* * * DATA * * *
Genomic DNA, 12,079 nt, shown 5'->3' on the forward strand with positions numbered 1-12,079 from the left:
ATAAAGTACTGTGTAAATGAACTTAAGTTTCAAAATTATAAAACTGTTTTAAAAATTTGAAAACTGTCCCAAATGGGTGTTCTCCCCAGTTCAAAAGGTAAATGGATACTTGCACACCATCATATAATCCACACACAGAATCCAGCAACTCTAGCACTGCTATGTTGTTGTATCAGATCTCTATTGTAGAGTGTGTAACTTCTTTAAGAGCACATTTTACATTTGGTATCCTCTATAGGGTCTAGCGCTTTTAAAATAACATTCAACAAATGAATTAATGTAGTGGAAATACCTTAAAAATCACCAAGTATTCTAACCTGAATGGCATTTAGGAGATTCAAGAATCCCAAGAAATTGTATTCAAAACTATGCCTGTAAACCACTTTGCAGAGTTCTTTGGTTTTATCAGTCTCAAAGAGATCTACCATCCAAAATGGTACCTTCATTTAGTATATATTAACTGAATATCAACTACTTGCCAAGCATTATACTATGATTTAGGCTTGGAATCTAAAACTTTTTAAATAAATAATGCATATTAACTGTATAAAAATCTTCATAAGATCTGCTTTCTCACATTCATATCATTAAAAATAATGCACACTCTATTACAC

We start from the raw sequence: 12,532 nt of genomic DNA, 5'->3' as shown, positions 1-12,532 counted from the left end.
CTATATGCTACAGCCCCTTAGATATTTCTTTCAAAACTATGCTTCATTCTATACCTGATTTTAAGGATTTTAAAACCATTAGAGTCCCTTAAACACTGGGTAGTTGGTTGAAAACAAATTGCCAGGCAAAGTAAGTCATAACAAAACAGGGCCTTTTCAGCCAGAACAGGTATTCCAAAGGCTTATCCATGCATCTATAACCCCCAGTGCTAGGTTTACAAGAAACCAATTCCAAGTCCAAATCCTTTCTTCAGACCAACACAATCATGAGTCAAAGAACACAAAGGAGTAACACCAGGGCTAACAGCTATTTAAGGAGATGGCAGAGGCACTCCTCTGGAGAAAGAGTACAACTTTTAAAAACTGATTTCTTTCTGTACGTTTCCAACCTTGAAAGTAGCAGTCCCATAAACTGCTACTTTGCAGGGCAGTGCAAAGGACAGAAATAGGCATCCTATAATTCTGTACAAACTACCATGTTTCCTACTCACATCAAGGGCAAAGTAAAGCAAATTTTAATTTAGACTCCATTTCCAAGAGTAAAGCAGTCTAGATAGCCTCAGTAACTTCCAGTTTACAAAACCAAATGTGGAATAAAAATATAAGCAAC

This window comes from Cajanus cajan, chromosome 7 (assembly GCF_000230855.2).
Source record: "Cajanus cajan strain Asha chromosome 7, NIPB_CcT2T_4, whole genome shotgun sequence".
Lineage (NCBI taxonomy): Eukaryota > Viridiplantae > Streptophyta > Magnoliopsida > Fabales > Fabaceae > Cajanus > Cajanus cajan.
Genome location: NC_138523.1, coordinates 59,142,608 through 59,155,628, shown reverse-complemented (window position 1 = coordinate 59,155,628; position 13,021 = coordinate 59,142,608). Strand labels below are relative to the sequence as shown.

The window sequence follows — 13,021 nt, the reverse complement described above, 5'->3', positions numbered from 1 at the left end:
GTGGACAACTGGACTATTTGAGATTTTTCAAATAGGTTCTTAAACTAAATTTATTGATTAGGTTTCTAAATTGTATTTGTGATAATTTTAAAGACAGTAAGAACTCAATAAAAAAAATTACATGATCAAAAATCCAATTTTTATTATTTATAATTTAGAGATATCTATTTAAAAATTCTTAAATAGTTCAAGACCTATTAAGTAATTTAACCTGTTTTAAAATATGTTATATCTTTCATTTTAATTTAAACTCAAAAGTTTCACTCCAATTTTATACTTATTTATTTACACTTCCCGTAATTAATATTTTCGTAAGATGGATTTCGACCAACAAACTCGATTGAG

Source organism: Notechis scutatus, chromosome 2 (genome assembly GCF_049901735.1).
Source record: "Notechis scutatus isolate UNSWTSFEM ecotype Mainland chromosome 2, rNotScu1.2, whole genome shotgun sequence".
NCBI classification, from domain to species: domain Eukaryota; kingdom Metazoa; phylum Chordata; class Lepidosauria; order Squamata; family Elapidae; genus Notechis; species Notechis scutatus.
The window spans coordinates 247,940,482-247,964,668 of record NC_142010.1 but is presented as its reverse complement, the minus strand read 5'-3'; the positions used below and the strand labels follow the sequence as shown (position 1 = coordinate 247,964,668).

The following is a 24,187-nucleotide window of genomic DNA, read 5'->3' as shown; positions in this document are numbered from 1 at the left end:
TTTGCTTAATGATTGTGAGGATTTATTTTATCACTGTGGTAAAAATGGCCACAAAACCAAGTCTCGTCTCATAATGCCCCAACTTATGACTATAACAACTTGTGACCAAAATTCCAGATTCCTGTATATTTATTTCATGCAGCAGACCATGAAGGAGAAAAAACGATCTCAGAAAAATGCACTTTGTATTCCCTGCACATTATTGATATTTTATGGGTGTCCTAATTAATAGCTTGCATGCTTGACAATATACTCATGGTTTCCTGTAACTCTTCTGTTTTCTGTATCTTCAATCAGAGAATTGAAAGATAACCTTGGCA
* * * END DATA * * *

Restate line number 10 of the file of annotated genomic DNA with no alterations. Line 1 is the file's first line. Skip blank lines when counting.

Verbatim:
GTGGACAACTGGACTATTTGAGATTTTTCAAATAGGTTCTTAAACTAAATTTATTGATTAGGTTTCTAAATTGTATTTGTGATAATTTTAAAGACAGTAAGAACTCAATAAAAAAAATTACATGATCAAAAATCCAATTTTTATTATTTATAATTTAGAGATATCTATTTAAAAATTCTTAAATAGTTCAAGACCTATTAAGTAATTTAACCTGTTTTAAAATATGTTATATCTTTCATTTTAATTTAAACTCAAAAGTTTCACTCCAATTTTATACTTATTTATTTACACTTCCCGTAATTAATATTTTCGTAAGATGGATTTCGACCAACAAACTCGATTGAG